The Rape of Nanking
Contributor: C. Peter Chen
Review Date: 31 Jul 2012
Full Title: The Rape of Nanking: The Forgotten Holocaust of World War II
The six or so weeks after the conquest of Nanjing (Postal Map Romanization: Nanking), the capital city of China underwent one of the worst massacres in modern history. Conservative estimates had the death toll at 50,000, and higher estimates go beyond 300,000, making this potentially the single most deadly event involving civilian deaths in WW2, possibly on par or exceeding the atomic bombings of Hiroshima and Nagasaki. Many called this event the Nanjing Massacre, but others thought the word "massacre" inadequate in describing the manner that the Chinese civilians were tortured and murdered. Among the sufferings include being nailed to telephone poles, being buried alive, being delimbed, being disemboweled, being castrated. Perhaps the worst were the over 20,000 cases of rape, with the victims being as young as 10 years of age and as old as 80 years of age. Thus born the name the Rape of Nanjing, a gruesome tragedy that epitomized the harsh Japanese treatment of the residents of the occupied regions of China between 1931 and 1945.
I probably would not need to introduce Iris Chang's The Rape of Nanking, it being a rather well-known title and one of the first major books on this topic. The late Chang had achieved her goals well, creating an emotional narration of the massacre to raise awareness and stir conversations so that this event would not be forgotten in the western world. Drawing her material from the diaries of witnesses, interviews, historical documents, and previously published works on this topic, she vividly recreated the horrifying atmosphere that Nanjing experienced from mid-Dec 1937 through Feb 1938. She also told of the brave foreigners in the city who selflessly interfered, of the victims who survived, of the Cold War's effect on this event, and of Japan's attempts to whitewash history. Stepping back, however, I could clearly see her training as a journalist rather than a historian. While she did a great job in presenting the hell that was Nanjing and the injustice of this event being so unknown in the United States, I could tell that she was doing so with a splash of sensationalism and speculation. While the primary and secondary accounts she dug up were effective, the historical background that she presented to tie the stories together were occasionally incorrect. For example, Chang kept referring to Germany as an ally of Japan, but actually the Tripartite Pact was not signed until 1940; in fact, in 1937, the German Army had resident liaison officers such as Alexander von Falkenhausen working directly within the Chinese Army. While her book did a good job raising awareness of the atrocities, carelessly mistakes such as this, and several others, ate away at my confidence in her research. That said, while she offered helpful analysis of the Rape of Nanjing toward the end of the book, I could unfortunately only treat it with a limited degree of seriousness.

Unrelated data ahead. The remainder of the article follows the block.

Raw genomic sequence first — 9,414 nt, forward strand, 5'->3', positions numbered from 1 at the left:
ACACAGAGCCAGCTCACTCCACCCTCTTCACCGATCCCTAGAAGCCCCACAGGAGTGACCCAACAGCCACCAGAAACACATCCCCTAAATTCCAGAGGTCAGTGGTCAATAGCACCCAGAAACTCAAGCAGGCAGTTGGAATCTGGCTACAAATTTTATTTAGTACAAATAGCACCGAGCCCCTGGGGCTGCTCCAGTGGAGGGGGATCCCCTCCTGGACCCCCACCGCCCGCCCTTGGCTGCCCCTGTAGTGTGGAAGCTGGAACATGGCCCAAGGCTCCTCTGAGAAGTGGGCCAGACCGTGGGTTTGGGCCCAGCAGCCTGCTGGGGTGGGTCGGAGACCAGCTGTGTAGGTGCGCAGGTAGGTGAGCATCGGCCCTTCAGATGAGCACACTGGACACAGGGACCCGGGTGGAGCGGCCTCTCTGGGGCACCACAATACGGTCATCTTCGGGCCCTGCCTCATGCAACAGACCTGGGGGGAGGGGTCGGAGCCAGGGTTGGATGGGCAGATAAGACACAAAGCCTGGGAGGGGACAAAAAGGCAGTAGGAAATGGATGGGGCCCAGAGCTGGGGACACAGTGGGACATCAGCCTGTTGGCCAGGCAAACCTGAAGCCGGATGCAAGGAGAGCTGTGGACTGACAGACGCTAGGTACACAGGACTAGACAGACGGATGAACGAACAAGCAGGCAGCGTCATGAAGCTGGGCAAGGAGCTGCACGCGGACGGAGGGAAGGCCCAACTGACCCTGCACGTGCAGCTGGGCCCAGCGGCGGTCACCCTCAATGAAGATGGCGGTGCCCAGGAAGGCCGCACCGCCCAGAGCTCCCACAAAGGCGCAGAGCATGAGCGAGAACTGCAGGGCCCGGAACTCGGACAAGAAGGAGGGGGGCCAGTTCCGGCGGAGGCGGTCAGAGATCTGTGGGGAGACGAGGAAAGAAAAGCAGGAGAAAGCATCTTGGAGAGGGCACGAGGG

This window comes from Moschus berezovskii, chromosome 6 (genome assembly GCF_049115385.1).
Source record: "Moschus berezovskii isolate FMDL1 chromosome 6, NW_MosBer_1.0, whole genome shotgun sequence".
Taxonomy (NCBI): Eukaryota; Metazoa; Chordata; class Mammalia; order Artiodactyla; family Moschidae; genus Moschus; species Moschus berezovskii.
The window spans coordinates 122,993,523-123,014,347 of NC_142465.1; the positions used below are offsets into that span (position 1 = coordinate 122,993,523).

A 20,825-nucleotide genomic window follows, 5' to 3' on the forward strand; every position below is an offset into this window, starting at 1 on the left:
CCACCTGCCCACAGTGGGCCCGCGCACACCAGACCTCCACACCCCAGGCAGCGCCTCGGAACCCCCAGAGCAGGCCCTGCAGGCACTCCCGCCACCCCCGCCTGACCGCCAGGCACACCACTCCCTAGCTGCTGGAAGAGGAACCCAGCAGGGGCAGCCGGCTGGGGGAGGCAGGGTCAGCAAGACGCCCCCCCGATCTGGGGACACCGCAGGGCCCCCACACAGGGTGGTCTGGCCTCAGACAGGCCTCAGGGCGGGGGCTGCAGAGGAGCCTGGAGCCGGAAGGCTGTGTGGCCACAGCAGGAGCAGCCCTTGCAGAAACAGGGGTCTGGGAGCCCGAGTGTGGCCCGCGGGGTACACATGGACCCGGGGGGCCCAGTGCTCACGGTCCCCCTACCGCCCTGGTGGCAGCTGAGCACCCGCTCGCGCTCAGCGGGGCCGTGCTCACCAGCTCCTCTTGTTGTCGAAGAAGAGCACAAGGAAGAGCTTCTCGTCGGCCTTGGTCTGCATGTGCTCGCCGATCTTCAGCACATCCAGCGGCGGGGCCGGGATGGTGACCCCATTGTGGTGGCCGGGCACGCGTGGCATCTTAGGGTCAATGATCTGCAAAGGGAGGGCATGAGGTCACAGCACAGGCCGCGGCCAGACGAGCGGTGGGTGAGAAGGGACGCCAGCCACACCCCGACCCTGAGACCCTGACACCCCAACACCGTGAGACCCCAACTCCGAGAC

I had reviewed this title in its audio book form. Anna Fields read very clearly, which appreciated a lot especially considering that I generally listen to audio books on my commute to and from work. The only complaint was with her poor pronunciation of some of the Chinese names and places, which seemed to suggest that she did not perform her due diligence before embarking on this project.
If you have not yet read The Rape of Nanking, I would recommend you to do, just keep in mind Chang's motivation behind the book.
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